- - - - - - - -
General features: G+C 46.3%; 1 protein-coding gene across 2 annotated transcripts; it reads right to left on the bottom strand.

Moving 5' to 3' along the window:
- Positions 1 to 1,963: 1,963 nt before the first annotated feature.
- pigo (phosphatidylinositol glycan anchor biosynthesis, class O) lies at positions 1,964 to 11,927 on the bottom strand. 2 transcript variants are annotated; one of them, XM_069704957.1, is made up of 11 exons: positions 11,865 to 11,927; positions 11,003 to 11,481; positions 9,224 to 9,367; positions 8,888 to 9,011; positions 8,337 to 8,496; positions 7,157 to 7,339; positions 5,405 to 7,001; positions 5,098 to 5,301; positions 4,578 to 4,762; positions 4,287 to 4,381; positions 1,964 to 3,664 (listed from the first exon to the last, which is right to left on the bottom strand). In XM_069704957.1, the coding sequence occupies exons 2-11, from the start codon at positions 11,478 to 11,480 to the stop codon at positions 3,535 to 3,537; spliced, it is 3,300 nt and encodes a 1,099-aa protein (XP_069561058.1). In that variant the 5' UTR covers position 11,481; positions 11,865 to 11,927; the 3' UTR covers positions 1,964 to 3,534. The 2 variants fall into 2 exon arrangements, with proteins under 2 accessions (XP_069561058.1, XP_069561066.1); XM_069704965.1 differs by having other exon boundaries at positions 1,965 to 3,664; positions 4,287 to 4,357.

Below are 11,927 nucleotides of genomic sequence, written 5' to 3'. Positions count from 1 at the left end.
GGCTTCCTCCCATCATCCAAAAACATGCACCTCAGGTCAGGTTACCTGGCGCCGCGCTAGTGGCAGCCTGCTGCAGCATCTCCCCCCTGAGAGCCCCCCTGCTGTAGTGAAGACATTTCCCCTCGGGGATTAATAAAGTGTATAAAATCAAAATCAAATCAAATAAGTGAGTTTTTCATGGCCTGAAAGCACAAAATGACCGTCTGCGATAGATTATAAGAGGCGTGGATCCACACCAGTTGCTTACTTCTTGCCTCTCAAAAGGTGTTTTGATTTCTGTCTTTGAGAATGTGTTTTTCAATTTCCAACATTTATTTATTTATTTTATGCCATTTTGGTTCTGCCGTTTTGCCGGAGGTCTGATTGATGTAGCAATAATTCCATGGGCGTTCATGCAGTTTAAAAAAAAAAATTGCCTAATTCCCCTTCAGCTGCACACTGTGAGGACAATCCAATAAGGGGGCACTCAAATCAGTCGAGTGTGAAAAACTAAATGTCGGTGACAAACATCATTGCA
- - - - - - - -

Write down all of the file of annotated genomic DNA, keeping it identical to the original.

General features: G+C 46.3%; 1 protein-coding gene across 2 annotated transcripts; it reads right to left on the bottom strand.

Moving 5' to 3' along the window:
- Positions 1 to 1,963: 1,963 nt before the first annotated feature.
- pigo (phosphatidylinositol glycan anchor biosynthesis, class O) lies at positions 1,964 to 11,927 on the bottom strand. 2 transcript variants are annotated; one of them, XM_069704957.1, is made up of 11 exons: positions 11,865 to 11,927; positions 11,003 to 11,481; positions 9,224 to 9,367; positions 8,888 to 9,011; positions 8,337 to 8,496; positions 7,157 to 7,339; positions 5,405 to 7,001; positions 5,098 to 5,301; positions 4,578 to 4,762; positions 4,287 to 4,381; positions 1,964 to 3,664 (listed from the first exon to the last, which is right to left on the bottom strand). In XM_069704957.1, the coding sequence occupies exons 2-11, from the start codon at positions 11,478 to 11,480 to the stop codon at positions 3,535 to 3,537; spliced, it is 3,300 nt and encodes a 1,099-aa protein (XP_069561058.1). In that variant the 5' UTR covers position 11,481; positions 11,865 to 11,927; the 3' UTR covers positions 1,964 to 3,534. The 2 variants fall into 2 exon arrangements, with proteins under 2 accessions (XP_069561058.1, XP_069561066.1); XM_069704965.1 differs by having other exon boundaries at positions 1,965 to 3,664; positions 4,287 to 4,357.

Below are 11,927 nucleotides of genomic sequence, written 5' to 3'. Positions count from 1 at the left end.
GGCTTCCTCCCATCATCCAAAAACATGCACCTCAGGTCAGGTTACCTGGCGCCGCGCTAGTGGCAGCCTGCTGCAGCATCTCCCCCCTGAGAGCCCCCCTGCTGTAGTGAAGACATTTCCCCTCGGGGATTAATAAAGTGTATAAAATCAAAATCAAATCAAATAAGTGAGTTTTTCATGGCCTGAAAGCACAAAATGACCGTCTGCGATAGATTATAAGAGGCGTGGATCCACACCAGTTGCTTACTTCTTGCCTCTCAAAAGGTGTTTTGATTTCTGTCTTTGAGAATGTGTTTTTCAATTTCCAACATTTATTTATTTATTTTATGCCATTTTGGTTCTGCCGTTTTGCCGGAGGTCTGATTGATGTAGCAATAATTCCATGGGCGTTCATGCAGTTTAAAAAAAAAAATTGCCTAATTCCCCTTCAGCTGCACACTGTGAGGACAATCCAATAAGGGGGCACTCAAATCAGTCGAGTGTGAAAAACTAAATGTCGGTGACAAACATCATTGCA